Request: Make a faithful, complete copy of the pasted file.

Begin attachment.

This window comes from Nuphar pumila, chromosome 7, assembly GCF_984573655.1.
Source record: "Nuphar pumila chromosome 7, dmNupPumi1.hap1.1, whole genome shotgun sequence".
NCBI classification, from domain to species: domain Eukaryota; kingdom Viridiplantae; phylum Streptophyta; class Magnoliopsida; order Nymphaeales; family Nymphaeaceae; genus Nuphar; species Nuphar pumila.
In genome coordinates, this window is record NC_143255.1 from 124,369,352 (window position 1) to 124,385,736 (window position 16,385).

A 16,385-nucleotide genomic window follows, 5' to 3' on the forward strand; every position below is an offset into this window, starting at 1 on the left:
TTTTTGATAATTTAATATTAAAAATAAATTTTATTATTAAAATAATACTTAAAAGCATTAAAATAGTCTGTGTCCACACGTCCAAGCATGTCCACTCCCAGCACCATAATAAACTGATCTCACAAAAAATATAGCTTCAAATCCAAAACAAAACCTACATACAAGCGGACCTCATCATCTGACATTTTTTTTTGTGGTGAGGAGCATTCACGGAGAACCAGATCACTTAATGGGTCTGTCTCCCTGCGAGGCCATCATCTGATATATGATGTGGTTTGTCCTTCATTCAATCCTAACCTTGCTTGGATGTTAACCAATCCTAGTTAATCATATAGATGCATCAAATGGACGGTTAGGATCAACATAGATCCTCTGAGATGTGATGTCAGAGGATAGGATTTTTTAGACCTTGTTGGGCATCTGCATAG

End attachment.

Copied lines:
This window comes from Nuphar pumila, chromosome 7, assembly GCF_984573655.1.
Source record: "Nuphar pumila chromosome 7, dmNupPumi1.hap1.1, whole genome shotgun sequence".
NCBI classification, from domain to species: domain Eukaryota; kingdom Viridiplantae; phylum Streptophyta; class Magnoliopsida; order Nymphaeales; family Nymphaeaceae; genus Nuphar; species Nuphar pumila.
In genome coordinates, this window is record NC_143255.1 from 124,369,352 (window position 1) to 124,385,736 (window position 16,385).

A 16,385-nucleotide genomic window follows, 5' to 3' on the forward strand; every position below is an offset into this window, starting at 1 on the left:
TTTTTGATAATTTAATATTAAAAATAAATTTTATTATTAAAATAATACTTAAAAGCATTAAAATAGTCTGTGTCCACACGTCCAAGCATGTCCACTCCCAGCACCATAATAAACTGATCTCACAAAAAATATAGCTTCAAATCCAAAACAAAACCTACATACAAGCGGACCTCATCATCTGACATTTTTTTTTGTGGTGAGGAGCATTCACGGAGAACCAGATCACTTAATGGGTCTGTCTCCCTGCGAGGCCATCATCTGATATATGATGTGGTTTGTCCTTCATTCAATCCTAACCTTGCTTGGATGTTAACCAATCCTAGTTAATCATATAGATGCATCAAATGGACGGTTAGGATCAACATAGATCCTCTGAGATGTGATGTCAGAGGATAGGATTTTTTAGACCTTGTTGGGCATCTGCATAG